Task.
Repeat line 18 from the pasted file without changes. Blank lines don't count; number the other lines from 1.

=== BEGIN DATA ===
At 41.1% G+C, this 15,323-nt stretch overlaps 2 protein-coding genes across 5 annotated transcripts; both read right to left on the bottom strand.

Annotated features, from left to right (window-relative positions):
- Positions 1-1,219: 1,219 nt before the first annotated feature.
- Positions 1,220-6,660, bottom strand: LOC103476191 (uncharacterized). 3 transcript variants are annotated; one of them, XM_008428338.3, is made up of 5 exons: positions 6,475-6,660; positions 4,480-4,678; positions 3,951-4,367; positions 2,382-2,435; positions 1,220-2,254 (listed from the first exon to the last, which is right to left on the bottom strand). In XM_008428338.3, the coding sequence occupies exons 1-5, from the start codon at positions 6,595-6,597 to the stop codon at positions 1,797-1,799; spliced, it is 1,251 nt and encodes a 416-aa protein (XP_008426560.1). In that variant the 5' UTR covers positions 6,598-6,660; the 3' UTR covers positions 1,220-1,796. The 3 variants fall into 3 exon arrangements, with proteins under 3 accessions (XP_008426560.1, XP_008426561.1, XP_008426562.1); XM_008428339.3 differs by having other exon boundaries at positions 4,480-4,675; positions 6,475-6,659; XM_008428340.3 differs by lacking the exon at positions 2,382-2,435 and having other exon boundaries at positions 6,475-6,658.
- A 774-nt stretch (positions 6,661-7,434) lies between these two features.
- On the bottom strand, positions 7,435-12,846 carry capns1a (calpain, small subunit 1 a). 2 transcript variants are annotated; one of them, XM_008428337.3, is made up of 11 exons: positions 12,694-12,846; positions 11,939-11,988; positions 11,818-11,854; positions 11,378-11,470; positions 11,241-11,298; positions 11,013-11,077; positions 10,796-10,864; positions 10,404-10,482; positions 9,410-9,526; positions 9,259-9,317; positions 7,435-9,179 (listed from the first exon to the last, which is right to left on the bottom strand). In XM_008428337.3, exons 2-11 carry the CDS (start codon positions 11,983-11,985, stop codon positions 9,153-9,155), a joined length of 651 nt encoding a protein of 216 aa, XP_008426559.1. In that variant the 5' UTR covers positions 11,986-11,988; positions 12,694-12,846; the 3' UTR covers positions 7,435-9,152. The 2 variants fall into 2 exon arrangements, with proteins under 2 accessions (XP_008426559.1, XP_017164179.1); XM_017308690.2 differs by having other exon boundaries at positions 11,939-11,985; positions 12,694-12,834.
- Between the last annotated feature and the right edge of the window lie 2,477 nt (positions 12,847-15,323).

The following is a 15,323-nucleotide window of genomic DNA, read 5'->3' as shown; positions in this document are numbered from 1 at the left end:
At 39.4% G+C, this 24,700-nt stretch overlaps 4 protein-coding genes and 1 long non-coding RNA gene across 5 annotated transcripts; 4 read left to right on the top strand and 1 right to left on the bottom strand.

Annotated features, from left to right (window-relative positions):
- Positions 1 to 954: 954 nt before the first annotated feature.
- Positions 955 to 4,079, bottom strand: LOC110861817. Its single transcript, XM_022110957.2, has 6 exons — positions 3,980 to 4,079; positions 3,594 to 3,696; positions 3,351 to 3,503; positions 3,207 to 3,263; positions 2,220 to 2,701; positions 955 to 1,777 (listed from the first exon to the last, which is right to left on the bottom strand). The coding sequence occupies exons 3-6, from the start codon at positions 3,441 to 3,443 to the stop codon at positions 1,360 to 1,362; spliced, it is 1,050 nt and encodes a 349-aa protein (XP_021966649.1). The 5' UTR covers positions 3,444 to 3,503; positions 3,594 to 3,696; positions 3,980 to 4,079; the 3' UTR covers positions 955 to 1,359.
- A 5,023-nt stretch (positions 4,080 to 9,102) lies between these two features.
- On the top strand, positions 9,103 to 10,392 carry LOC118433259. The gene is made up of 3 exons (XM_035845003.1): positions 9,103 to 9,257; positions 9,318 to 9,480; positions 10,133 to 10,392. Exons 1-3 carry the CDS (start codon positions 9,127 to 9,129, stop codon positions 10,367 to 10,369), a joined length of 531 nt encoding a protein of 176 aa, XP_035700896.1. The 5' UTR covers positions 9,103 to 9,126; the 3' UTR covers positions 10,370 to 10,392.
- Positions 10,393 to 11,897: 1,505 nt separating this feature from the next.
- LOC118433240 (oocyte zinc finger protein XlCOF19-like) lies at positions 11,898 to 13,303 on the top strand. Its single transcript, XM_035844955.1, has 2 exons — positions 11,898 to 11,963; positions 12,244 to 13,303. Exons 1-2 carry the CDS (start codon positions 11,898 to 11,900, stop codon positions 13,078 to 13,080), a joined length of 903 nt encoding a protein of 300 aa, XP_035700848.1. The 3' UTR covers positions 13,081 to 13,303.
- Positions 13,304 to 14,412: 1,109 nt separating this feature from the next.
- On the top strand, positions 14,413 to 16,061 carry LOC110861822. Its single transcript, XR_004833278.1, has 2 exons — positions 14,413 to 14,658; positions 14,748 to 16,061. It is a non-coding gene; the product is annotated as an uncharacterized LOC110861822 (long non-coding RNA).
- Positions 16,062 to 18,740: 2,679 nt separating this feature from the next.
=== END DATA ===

- On the top strand, positions 14,413 to 16,061 carry LOC110861822. Its single transcript, XR_004833278.1, has 2 exons — positions 14,413 to 14,658; positions 14,748 to 16,061. It is a non-coding gene; the product is annotated as an uncharacterized LOC110861822 (long non-coding RNA).